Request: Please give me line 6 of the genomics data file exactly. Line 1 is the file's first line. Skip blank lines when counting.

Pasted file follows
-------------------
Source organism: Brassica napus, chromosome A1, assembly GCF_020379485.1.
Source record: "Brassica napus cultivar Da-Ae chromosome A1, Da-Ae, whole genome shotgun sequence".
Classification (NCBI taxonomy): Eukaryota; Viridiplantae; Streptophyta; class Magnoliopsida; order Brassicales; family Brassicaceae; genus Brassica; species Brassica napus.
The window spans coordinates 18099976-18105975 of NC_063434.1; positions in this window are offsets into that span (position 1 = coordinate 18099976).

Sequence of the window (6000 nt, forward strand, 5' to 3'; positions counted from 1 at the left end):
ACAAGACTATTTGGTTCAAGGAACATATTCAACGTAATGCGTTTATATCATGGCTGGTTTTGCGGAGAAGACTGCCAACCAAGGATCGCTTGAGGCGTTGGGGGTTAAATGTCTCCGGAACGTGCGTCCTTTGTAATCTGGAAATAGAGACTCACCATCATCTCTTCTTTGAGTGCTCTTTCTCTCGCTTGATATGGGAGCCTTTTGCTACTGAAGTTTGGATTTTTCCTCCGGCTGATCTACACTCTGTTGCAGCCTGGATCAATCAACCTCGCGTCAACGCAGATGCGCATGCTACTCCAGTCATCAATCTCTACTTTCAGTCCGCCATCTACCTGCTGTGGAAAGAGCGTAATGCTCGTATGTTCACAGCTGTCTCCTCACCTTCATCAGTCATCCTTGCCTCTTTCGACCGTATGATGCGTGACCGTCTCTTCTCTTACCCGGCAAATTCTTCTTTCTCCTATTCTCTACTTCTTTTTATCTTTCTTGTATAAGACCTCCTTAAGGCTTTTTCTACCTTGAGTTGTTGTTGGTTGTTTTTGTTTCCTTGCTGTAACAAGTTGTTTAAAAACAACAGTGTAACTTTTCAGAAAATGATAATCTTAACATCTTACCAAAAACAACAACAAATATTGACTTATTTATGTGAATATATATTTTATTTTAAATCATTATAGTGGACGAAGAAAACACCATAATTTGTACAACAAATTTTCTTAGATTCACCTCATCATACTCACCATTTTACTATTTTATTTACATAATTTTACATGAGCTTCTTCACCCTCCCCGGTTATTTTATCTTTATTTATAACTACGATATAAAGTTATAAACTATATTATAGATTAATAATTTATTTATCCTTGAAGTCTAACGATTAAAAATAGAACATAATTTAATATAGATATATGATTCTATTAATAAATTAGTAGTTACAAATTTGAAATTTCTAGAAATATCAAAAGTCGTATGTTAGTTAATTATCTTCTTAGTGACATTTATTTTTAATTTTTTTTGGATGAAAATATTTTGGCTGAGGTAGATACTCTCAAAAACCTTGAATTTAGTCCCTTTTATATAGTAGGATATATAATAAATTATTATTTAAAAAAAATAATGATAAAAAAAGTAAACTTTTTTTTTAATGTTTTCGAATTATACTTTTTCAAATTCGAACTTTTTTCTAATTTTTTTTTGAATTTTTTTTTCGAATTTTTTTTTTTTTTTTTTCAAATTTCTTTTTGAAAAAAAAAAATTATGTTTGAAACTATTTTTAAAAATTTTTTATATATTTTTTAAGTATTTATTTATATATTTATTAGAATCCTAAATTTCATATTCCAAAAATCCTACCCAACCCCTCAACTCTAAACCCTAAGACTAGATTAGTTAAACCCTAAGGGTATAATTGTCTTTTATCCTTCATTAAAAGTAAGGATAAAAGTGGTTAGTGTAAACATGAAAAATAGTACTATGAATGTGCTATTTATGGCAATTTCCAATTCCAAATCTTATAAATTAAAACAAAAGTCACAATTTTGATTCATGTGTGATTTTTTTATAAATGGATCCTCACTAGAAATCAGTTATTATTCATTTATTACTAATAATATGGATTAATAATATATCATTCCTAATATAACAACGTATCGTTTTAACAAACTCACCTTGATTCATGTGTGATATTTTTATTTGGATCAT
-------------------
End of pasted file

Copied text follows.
ACAAGACTATTTGGTTCAAGGAACATATTCAACGTAATGCGTTTATATCATGGCTGGTTTTGCGGAGAAGACTGCCAACCAAGGATCGCTTGAGGCGTTGGGGGTTAAATGTCTCCGGAACGTGCGTCCTTTGTAATCTGGAAATAGAGACTCACCATCATCTCTTCTTTGAGTGCTCTTTCTCTCGCTTGATATGGGAGCCTTTTGCTACTGAAGTTTGGATTTTTCCTCCGGCTGATCTACACTCTGTTGCAGCCTGGATCAATCAACCTCGCGTCAACGCAGATGCGCATGCTACTCCAGTCATCAATCTCTACTTTCAGTCCGCCATCTACCTGCTGTGGAAAGAGCGTAATGCTCGTATGTTCACAGCTGTCTCCTCACCTTCATCAGTCATCCTTGCCTCTTTCGACCGTATGATGCGTGACCGTCTCTTCTCTTACCCGGCAAATTCTTCTTTCTCCTATTCTCTACTTCTTTTTATCTTTCTTGTATAAGACCTCCTTAAGGCTTTTTCTACCTTGAGTTGTTGTTGGTTGTTTTTGTTTCCTTGCTGTAACAAGTTGTTTAAAAACAACAGTGTAACTTTTCAGAAAATGATAATCTTAACATCTTACCAAAAACAACAACAAATATTGACTTATTTATGTGAATATATATTTTATTTTAAATCATTATAGTGGACGAAGAAAACACCATAATTTGTACAACAAATTTTCTTAGATTCACCTCATCATACTCACCATTTTACTATTTTATTTACATAATTTTACATGAGCTTCTTCACCCTCCCCGGTTATTTTATCTTTATTTATAACTACGATATAAAGTTATAAACTATATTATAGATTAATAATTTATTTATCCTTGAAGTCTAACGATTAAAAATAGAACATAATTTAATATAGATATATGATTCTATTAATAAATTAGTAGTTACAAATTTGAAATTTCTAGAAATATCAAAAGTCGTATGTTAGTTAATTATCTTCTTAGTGACATTTATTTTTAATTTTTTTTGGATGAAAATATTTTGGCTGAGGTAGATACTCTCAAAAACCTTGAATTTAGTCCCTTTTATATAGTAGGATATATAATAAATTATTATTTAAAAAAAATAATGATAAAAAAAGTAAACTTTTTTTTTAATGTTTTCGAATTATACTTTTTCAAATTCGAACTTTTTTCTAATTTTTTTTTGAATTTTTTTTTCGAATTTTTTTTTTTTTTTTTTCAAATTTCTTTTTGAAAAAAAAAAATTATGTTTGAAACTATTTTTAAAAATTTTTTATATATTTTTTAAGTATTTATTTATATATTTATTAGAATCCTAAATTTCATATTCCAAAAATCCTACCCAACCCCTCAACTCTAAACCCTAAGACTAGATTAGTTAAACCCTAAGGGTATAATTGTCTTTTATCCTTCATTAAAAGTAAGGATAAAAGTGGTTAGTGTAAACATGAAAAATAGTACTATGAATGTGCTATTTATGGCAATTTCCAATTCCAAATCTTATAAATTAAAACAAAAGTCACAATTTTGATTCATGTGTGATTTTTTTATAAATGGATCCTCACTAGAAATCAGTTATTATTCATTTATTACTAATAATATGGATTAATAATATATCATTCCTAATATAACAACGTATCGTTTTAACAAACTCACCTTGATTCATGTGTGATATTTTTATTTGGATCAT